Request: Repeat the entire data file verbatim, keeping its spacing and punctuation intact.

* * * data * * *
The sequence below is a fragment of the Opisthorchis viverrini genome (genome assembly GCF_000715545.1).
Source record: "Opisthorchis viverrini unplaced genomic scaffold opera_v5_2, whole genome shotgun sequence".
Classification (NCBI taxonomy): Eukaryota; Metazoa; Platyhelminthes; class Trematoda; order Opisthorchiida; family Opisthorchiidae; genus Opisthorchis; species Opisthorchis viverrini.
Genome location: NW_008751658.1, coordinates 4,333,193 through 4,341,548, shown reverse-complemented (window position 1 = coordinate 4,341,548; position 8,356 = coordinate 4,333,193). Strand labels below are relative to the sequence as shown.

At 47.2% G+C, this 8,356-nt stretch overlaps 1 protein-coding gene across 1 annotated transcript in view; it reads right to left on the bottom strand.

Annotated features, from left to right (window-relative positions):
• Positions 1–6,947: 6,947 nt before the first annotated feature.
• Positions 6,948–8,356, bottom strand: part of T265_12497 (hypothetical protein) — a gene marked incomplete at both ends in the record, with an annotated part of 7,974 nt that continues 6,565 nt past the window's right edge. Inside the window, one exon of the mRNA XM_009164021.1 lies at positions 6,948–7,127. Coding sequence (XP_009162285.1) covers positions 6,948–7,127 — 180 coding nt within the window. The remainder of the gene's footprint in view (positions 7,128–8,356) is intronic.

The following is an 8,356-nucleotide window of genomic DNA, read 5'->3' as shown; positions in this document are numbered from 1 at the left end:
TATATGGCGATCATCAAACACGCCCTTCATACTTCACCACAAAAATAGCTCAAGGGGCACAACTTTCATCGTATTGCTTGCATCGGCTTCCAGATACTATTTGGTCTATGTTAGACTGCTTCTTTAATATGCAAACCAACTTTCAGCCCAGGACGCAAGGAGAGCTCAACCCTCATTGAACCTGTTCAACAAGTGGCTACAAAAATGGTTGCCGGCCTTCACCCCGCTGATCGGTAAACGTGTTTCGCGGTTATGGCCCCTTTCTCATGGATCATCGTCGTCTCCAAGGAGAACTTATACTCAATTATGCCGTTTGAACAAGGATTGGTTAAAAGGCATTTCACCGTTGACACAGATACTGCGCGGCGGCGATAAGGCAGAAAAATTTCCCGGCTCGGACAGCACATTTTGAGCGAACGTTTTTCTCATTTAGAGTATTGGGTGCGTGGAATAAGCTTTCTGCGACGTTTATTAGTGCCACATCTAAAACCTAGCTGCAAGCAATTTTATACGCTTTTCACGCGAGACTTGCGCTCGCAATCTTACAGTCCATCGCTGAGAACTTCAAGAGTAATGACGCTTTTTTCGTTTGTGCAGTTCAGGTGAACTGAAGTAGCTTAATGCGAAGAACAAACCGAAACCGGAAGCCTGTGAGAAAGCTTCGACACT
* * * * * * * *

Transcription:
The sequence below is a fragment of the Opisthorchis viverrini genome (genome assembly GCF_000715545.1).
Source record: "Opisthorchis viverrini unplaced genomic scaffold opera_v5_2, whole genome shotgun sequence".
Classification (NCBI taxonomy): Eukaryota; Metazoa; Platyhelminthes; class Trematoda; order Opisthorchiida; family Opisthorchiidae; genus Opisthorchis; species Opisthorchis viverrini.
Genome location: NW_008751658.1, coordinates 4,333,193 through 4,341,548, shown reverse-complemented (window position 1 = coordinate 4,341,548; position 8,356 = coordinate 4,333,193). Strand labels below are relative to the sequence as shown.

At 47.2% G+C, this 8,356-nt stretch overlaps 1 protein-coding gene across 1 annotated transcript in view; it reads right to left on the bottom strand.

Annotated features, from left to right (window-relative positions):
• Positions 1–6,947: 6,947 nt before the first annotated feature.
• Positions 6,948–8,356, bottom strand: part of T265_12497 (hypothetical protein) — a gene marked incomplete at both ends in the record, with an annotated part of 7,974 nt that continues 6,565 nt past the window's right edge. Inside the window, one exon of the mRNA XM_009164021.1 lies at positions 6,948–7,127. Coding sequence (XP_009162285.1) covers positions 6,948–7,127 — 180 coding nt within the window. The remainder of the gene's footprint in view (positions 7,128–8,356) is intronic.

The following is an 8,356-nucleotide window of genomic DNA, read 5'->3' as shown; positions in this document are numbered from 1 at the left end:
TATATGGCGATCATCAAACACGCCCTTCATACTTCACCACAAAAATAGCTCAAGGGGCACAACTTTCATCGTATTGCTTGCATCGGCTTCCAGATACTATTTGGTCTATGTTAGACTGCTTCTTTAATATGCAAACCAACTTTCAGCCCAGGACGCAAGGAGAGCTCAACCCTCATTGAACCTGTTCAACAAGTGGCTACAAAAATGGTTGCCGGCCTTCACCCCGCTGATCGGTAAACGTGTTTCGCGGTTATGGCCCCTTTCTCATGGATCATCGTCGTCTCCAAGGAGAACTTATACTCAATTATGCCGTTTGAACAAGGATTGGTTAAAAGGCATTTCACCGTTGACACAGATACTGCGCGGCGGCGATAAGGCAGAAAAATTTCCCGGCTCGGACAGCACATTTTGAGCGAACGTTTTTCTCATTTAGAGTATTGGGTGCGTGGAATAAGCTTTCTGCGACGTTTATTAGTGCCACATCTAAAACCTAGCTGCAAGCAATTTTATACGCTTTTCACGCGAGACTTGCGCTCGCAATCTTACAGTCCATCGCTGAGAACTTCAAGAGTAATGACGCTTTTTTCGTTTGTGCAGTTCAGGTGAACTGAAGTAGCTTAATGCGAAGAACAAACCGAAACCGGAAGCCTGTGAGAAAGCTTCGACACT